"I wouldn't say we were totally caught off guard," Dixon said Wednesday.
Even though Adams insisted all year he would return for his sophomore season, Dixon understood there were more factors than just Adams' love of college at play. The raw 7-footer from New Zealand is the youngest of 18 children and Dixon knows an NBA payday would alleviate some of his family's financial concerns.
It's why Dixon says he "fully supports" Adams' decision to hire an agent and enter the draft.
"It's tough," Dixon said. "I think he really loved it here. He loved his teammates ... I know what he was saying but I also know what his family was saying at the same time."
Adams averaged 7.1 points and 6.3 rebounds in 32 games while making 57 percent of his shots and leading the team with 65 blocks. Though he remains a project offensively, Adams can run the floor and may still be growing. He is projected as a second-round pick and Dixon feels NBA teams will see picking Adams as a long-term investment.
"The draft is -- especially on big guys -- it's based on where they are going to be down the road and their development," Dixon said. "I know people may somehow question it but at the end of the day, he has got the size, the athletic ability."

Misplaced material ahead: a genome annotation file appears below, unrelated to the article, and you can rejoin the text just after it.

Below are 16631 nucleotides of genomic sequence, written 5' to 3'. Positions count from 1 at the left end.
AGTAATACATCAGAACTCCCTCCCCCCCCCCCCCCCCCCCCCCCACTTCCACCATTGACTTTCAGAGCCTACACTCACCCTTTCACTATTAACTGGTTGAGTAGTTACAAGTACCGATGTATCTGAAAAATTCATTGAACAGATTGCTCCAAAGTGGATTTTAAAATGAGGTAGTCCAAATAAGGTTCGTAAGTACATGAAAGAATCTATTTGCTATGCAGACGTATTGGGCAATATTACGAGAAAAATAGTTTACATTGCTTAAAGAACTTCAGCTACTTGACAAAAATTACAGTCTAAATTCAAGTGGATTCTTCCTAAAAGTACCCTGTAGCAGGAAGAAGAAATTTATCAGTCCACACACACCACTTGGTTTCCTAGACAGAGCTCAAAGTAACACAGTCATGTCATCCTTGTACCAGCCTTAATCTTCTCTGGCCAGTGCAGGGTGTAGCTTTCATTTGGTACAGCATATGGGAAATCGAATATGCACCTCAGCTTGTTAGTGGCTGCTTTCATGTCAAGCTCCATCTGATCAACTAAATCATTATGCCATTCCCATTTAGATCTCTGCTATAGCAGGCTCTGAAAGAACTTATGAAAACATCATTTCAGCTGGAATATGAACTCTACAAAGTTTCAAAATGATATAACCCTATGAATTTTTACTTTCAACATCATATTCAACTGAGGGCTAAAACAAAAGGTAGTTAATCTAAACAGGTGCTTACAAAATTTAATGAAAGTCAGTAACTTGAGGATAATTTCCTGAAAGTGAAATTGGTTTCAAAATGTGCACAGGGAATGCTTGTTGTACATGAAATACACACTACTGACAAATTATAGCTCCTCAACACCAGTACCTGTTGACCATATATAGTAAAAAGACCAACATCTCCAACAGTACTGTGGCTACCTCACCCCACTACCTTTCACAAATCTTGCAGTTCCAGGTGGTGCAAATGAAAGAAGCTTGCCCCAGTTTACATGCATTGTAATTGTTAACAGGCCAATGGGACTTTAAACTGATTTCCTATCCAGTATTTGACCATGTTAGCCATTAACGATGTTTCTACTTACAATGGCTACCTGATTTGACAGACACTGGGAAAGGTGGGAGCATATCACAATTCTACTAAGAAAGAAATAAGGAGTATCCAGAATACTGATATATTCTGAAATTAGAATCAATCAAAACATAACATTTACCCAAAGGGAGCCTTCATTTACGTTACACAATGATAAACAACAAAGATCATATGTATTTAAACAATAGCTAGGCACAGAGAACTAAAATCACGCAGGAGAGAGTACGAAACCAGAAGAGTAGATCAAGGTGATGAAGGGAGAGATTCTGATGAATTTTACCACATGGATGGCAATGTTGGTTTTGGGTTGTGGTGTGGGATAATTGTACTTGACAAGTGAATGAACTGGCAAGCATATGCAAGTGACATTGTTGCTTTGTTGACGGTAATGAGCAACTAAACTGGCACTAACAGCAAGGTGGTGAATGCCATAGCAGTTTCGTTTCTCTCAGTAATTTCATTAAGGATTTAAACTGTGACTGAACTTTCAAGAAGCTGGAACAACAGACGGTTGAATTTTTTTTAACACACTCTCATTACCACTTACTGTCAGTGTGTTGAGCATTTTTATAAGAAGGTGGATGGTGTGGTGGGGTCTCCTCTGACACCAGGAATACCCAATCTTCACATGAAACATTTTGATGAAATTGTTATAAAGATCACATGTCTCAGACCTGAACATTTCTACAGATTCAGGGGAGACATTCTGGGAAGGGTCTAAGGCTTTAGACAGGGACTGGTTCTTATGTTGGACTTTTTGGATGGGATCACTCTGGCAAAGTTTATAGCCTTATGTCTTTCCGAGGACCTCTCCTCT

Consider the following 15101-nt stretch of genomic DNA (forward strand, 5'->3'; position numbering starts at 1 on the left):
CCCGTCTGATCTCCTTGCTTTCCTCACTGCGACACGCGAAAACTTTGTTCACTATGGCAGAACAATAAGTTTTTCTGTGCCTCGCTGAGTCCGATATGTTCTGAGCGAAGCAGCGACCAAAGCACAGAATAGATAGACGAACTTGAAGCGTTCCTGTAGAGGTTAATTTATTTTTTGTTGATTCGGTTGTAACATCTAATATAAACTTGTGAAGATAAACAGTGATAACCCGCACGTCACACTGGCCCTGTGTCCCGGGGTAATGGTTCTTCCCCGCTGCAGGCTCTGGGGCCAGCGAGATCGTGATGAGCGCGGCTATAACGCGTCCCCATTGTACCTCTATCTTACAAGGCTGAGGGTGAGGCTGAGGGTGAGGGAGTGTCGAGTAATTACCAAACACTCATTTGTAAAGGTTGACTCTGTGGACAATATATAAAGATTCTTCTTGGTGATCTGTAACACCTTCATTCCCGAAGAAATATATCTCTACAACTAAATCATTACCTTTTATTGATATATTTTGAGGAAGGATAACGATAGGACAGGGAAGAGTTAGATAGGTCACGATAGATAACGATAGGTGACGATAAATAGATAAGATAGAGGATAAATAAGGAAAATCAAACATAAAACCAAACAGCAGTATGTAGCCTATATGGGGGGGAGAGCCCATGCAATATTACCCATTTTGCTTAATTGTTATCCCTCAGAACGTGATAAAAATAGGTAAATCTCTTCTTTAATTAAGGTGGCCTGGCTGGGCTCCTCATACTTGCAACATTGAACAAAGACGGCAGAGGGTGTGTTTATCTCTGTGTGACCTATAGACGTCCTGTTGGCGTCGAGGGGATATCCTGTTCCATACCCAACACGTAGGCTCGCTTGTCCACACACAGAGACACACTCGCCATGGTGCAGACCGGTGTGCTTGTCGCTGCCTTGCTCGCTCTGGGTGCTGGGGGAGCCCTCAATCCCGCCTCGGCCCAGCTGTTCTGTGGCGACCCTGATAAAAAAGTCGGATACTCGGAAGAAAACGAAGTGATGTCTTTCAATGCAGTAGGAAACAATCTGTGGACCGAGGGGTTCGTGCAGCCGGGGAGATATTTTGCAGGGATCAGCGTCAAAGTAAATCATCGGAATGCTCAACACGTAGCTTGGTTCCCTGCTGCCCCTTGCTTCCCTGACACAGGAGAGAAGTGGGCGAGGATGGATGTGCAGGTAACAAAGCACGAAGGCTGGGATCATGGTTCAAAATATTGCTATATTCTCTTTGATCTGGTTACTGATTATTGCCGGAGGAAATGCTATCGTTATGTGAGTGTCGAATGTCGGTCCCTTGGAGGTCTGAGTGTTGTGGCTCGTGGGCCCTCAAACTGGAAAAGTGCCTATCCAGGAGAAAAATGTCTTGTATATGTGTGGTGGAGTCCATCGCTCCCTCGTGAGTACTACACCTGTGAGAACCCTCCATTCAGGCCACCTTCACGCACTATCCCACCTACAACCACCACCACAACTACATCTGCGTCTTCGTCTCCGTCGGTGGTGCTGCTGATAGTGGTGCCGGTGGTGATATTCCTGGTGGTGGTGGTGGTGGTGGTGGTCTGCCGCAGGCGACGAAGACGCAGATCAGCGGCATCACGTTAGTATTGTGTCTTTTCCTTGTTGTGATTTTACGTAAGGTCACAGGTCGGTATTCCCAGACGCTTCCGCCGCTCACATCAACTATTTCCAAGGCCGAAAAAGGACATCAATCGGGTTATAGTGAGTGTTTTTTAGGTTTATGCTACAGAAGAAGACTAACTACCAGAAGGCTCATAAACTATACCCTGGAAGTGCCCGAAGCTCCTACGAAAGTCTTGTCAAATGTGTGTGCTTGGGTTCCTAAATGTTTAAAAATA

And he leaves Pittsburgh with a serious void in the middle as the Panthers prepare to head into the ACC this summer. Center Dante Taylor is graduating and reserve Malcolm Gilbert asked for a transfer last fall. That leaves junior Talib Zanna as the only legitimate frontcourt player on the roster, with 6-foot-8 recruit Michael Young joining the program in the fall.
Still Dixon remains upbeat about having just six scholarship players returning. He pointed to the team's success in finding talented newcomers during the spring and summer as proof it's hardly time to panic. In the past, Dixon's staff has uncovered Antonio Graves, Jermaine Dixon and Chevon Troutman during the late signing period. All three were impact players for the Big East's winningest program over the past decade.
"We'll find some guys; we always do," Dixon said.
Even if there isn't a secret stash of players with Adams' mix of size and strength. Dixon isn't committed to giving out a scholarship just because he has one. Pitt carried just 10 scholarship players this season and Dixon offered the success of teams such as Syracuse -- which is playing in the Final Four by relying heavily on its top seven players -- as proof depth isn't a must to win.
Dixon allowed there was always the risk of losing Adams after just one season. The same can't be said for Zeigler. The former Central Michigan star came to the Panthers when his father, Ernie, was fired as the Chippewas' coach last spring. Things just didn't seem to click for the 6-foot-5 Zeigler, who had known Dixon since he was in grade school.
Zeigler lost out on the starting shooting guard job in October and couldn't find a niche. Rather than compete with Durand Johnson for playing time, he's going to head elsewhere.
"He just didn't feel this was the right situation for him after going through it," Dixon said. "He's a great kid, a super kid. I just think he was looking for a chance to be more involved."